Wednesday, March 18, 2015

Colorado Lawmakers Debate Construction Defects Bill CBS Denver

Colorado Lawmakers Debate Construction Defects Bill  CBS Denver

The quest for the waterproof condo continues. Hint: solutions aren't likely to be found in state legislatures.

4 found guilty in Las Vegas homeowner association fraud trial -

4 found guilty in Las Vegas homeowner association fraud trial - LAS VEGAS (AP) -- A federal jury found a Las Vegas lawyer and three co-defendants guilty of conspiracy and wire fraud in a sweeping scheme to fraudulently control homeowners' associations and steer business to favored contractors and attorneys.
Breaking news in Las Vegas HOA corruption scandal. Film and perp walk at 10. Cuff 'em, Danno.

HOA Rules - Why is it Necessary in Home Buying

HOA Rules - Why is it Necessary in Home Buying

A couple of people flagged this recently, from a 2010 on line article in the International Business Times that extols the virtues of HOAs:

"Each homeowners association has covenants, conditions and restrictions or also known as CCR. They are normally related to deed restrictions or restrictive covenants. All things pointed out in the agreement will firmly be imposed to homeowners in order to maintain the property as well as the value of the community. It restricts the building materials to be utilized in constructing homes and the kind of home upgrades allowed. Moreover, they set the allowable number of occupants per house, the kind of pets that are permitted and the race of persons who can stay in the community." [my emphasis]


In my first book on HOAs I devoted considerable effort to documenting the close connection between HOAs and enforcement of race restrictive covenants from about 1900 to 1950.  Whenever industry advocates recount the glorious history of HOAs they jump straight from Athenian Democracy, the "golden hills of Rome" and the New England town meeting to the present, and somehow manage to leave out the fact that for decades in the US, one of the main purposes of HOAs was to keep African-Americans from moving into white neighborhoods.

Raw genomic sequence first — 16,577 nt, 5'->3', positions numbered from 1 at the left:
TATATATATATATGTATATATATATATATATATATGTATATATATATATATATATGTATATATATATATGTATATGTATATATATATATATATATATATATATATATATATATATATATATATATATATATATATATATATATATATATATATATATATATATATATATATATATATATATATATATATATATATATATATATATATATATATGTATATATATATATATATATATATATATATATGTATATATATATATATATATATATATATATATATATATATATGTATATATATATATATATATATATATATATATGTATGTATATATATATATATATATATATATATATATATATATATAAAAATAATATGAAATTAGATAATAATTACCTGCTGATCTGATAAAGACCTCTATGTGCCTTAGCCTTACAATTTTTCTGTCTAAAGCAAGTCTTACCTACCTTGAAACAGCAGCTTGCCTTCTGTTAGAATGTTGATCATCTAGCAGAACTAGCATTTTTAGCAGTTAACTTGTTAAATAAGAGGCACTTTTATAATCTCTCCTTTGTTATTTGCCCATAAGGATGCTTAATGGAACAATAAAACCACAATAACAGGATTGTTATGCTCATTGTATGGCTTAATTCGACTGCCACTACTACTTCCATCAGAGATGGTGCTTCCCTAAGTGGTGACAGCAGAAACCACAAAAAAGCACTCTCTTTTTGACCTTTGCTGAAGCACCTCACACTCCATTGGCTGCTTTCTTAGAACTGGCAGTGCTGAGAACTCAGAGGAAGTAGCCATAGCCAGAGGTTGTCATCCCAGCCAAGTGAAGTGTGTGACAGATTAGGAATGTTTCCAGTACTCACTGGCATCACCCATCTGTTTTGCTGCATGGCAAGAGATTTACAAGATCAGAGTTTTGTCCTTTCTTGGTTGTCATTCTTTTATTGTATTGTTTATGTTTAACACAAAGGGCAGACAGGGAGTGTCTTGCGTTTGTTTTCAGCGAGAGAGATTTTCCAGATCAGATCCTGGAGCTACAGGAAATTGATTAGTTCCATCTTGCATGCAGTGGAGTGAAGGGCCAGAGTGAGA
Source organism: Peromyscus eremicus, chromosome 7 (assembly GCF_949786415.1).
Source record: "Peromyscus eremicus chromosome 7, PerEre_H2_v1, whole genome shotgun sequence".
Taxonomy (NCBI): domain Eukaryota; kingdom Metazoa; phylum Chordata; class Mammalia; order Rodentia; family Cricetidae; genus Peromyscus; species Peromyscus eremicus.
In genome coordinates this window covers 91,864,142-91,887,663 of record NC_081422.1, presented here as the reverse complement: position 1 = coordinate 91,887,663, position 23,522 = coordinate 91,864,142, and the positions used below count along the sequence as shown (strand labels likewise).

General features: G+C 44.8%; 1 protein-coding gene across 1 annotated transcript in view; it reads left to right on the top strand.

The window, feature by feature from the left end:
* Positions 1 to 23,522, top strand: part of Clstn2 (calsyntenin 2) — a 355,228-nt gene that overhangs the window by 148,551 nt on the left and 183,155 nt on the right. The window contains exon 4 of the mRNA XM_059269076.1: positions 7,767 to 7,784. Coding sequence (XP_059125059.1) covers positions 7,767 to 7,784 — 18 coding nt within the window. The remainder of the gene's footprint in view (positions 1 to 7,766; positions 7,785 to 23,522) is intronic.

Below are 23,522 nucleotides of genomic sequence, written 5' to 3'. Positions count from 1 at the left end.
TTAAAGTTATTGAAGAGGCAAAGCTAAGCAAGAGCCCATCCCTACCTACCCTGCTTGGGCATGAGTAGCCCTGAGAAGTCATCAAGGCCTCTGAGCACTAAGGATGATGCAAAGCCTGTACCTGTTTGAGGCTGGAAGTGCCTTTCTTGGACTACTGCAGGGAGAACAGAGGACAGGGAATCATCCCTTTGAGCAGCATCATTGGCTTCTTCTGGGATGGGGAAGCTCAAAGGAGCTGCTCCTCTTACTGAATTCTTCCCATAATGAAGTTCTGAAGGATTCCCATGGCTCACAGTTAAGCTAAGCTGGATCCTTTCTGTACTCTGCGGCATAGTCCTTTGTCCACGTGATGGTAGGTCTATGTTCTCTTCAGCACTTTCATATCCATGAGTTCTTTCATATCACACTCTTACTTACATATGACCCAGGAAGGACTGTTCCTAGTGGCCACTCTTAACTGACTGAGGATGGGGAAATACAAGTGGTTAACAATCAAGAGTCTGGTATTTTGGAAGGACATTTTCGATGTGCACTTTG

Tuesday, March 17, 2015

Welcome to 'Libertarian Island': Inside the Frightening Economic Dreams of Silicon Valley's Super Rich

"...there is currently a similar movement happening in real life, and it is being funded by another rather eccentric businessman, the Paypal billionaire Peter Thiel. As some may already know, Thiel has teamed up with the grandson of libertarian icon Milton Friedman, Patri Friedman, to try and develop a “seastead,” or a permanent and autonomous dwelling at sea. Friedman formed the “Seasteading Institute” in 2008, and Thiel has donated more than a million dollars to fund its creation. It is all very utopian, to say the least. But on the website, they claim a floating city could be just years away. The real trick is finding a proper location to build this twenty-first century atlantis. Currently, they are attempting to find a host nation that will allow the floating city somewhat close to land, for the calm waters and ability to easily travel to and from the seastead."
These people are free to shower our elected officials with money in order to protect themselves against taxation and regulation.  This starves governments of the money they need to provide essential services and infrastructure. At the same time, these libertarian gazillionaires are planning on fleeing the society they are currently wrecking.

Monday, March 16, 2015

South Carolina grapples with HOA complaints
"COLUMBIA — Neighborhood Nazi. Condo Commando. Bullies. The dictatorship.
Those were some of the terms property owners and officials used to describe bad actors in South Carolina’s thousands of community associations on Thursday, as lawmakers debate how to regulate them.
“It has become my worst nightmare,” said Nadine Zacharie of Edgefield County’s Lake Trenton. She used to live in Augusta’s historic Hill section, but has spent the last 10 years in Lake Trenton, calling it “10 years of roughshod bullying.”